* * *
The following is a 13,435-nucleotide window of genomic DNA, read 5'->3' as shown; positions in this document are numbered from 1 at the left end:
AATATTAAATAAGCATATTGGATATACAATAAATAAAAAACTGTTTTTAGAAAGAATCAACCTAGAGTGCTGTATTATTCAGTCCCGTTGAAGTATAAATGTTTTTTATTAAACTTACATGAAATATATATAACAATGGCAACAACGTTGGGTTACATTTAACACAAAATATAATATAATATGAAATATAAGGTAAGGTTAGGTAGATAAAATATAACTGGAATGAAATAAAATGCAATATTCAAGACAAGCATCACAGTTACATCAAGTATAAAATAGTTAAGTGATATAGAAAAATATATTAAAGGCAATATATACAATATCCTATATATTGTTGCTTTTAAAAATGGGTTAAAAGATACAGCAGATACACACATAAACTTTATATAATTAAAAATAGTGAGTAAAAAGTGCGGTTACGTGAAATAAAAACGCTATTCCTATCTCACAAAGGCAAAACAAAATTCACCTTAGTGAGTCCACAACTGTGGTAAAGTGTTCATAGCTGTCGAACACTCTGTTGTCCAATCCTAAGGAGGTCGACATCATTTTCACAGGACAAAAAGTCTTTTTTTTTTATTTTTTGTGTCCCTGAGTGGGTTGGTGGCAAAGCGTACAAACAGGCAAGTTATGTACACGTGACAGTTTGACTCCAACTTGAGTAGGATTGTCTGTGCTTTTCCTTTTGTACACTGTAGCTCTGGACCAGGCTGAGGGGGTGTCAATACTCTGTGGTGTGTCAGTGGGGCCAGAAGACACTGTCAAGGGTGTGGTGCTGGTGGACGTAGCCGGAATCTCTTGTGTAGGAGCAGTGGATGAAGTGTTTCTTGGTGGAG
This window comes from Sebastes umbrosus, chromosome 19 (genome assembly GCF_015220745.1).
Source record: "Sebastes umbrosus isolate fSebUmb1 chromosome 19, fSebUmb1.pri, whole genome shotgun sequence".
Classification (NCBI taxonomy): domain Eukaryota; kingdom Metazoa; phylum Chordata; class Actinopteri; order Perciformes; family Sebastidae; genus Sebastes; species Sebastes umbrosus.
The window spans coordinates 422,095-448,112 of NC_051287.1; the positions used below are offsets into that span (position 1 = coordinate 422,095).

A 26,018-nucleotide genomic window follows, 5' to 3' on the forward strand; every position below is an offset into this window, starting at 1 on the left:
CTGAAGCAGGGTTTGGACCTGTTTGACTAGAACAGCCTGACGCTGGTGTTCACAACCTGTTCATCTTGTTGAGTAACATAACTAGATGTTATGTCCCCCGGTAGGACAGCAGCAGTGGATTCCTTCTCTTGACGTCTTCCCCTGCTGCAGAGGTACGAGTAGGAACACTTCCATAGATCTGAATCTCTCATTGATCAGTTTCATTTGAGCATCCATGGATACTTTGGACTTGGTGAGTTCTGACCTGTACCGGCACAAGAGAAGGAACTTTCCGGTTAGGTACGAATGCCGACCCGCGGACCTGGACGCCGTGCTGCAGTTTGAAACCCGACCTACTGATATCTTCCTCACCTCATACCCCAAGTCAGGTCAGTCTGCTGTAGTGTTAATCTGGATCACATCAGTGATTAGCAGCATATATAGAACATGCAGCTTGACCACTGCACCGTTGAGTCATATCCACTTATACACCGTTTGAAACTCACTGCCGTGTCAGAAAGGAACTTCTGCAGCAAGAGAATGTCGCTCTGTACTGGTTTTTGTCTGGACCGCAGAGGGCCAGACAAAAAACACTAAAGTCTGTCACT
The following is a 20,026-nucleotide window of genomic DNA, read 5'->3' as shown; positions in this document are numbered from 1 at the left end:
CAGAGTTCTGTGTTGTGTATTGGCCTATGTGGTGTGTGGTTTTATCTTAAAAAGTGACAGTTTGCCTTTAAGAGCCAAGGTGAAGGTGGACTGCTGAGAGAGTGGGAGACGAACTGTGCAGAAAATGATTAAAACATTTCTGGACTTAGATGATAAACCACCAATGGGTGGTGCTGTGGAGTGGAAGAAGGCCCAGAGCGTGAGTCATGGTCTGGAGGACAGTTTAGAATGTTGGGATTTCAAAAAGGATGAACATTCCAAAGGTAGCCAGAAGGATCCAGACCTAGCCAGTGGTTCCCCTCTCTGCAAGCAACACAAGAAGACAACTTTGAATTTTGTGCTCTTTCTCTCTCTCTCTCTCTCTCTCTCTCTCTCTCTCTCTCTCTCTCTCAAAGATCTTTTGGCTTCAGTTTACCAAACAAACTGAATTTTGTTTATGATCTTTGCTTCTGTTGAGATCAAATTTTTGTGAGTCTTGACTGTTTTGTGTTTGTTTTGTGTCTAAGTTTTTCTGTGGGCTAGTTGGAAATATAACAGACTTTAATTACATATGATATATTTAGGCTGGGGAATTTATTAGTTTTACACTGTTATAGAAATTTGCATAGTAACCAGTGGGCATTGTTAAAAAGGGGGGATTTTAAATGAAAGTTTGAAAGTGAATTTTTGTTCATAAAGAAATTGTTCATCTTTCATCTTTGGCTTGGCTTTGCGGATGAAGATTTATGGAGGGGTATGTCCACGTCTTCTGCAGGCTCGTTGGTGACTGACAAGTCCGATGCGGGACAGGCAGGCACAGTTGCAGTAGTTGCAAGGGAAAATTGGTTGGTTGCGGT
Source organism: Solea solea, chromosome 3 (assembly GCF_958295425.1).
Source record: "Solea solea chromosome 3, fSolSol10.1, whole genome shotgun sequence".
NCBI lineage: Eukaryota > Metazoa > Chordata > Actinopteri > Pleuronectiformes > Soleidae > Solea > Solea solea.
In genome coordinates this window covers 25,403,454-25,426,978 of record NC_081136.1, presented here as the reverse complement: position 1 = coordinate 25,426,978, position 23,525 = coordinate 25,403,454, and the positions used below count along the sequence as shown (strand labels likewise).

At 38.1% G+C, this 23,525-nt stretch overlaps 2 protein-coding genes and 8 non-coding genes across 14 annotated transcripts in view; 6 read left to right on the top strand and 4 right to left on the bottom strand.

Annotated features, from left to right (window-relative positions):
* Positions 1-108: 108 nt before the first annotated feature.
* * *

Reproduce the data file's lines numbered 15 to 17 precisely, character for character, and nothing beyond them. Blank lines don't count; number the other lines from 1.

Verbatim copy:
At 38.1% G+C, this 23,525-nt stretch overlaps 2 protein-coding genes and 8 non-coding genes across 14 annotated transcripts in view; 6 read left to right on the top strand and 4 right to left on the bottom strand.

Annotated features, from left to right (window-relative positions):
* Positions 1-108: 108 nt before the first annotated feature.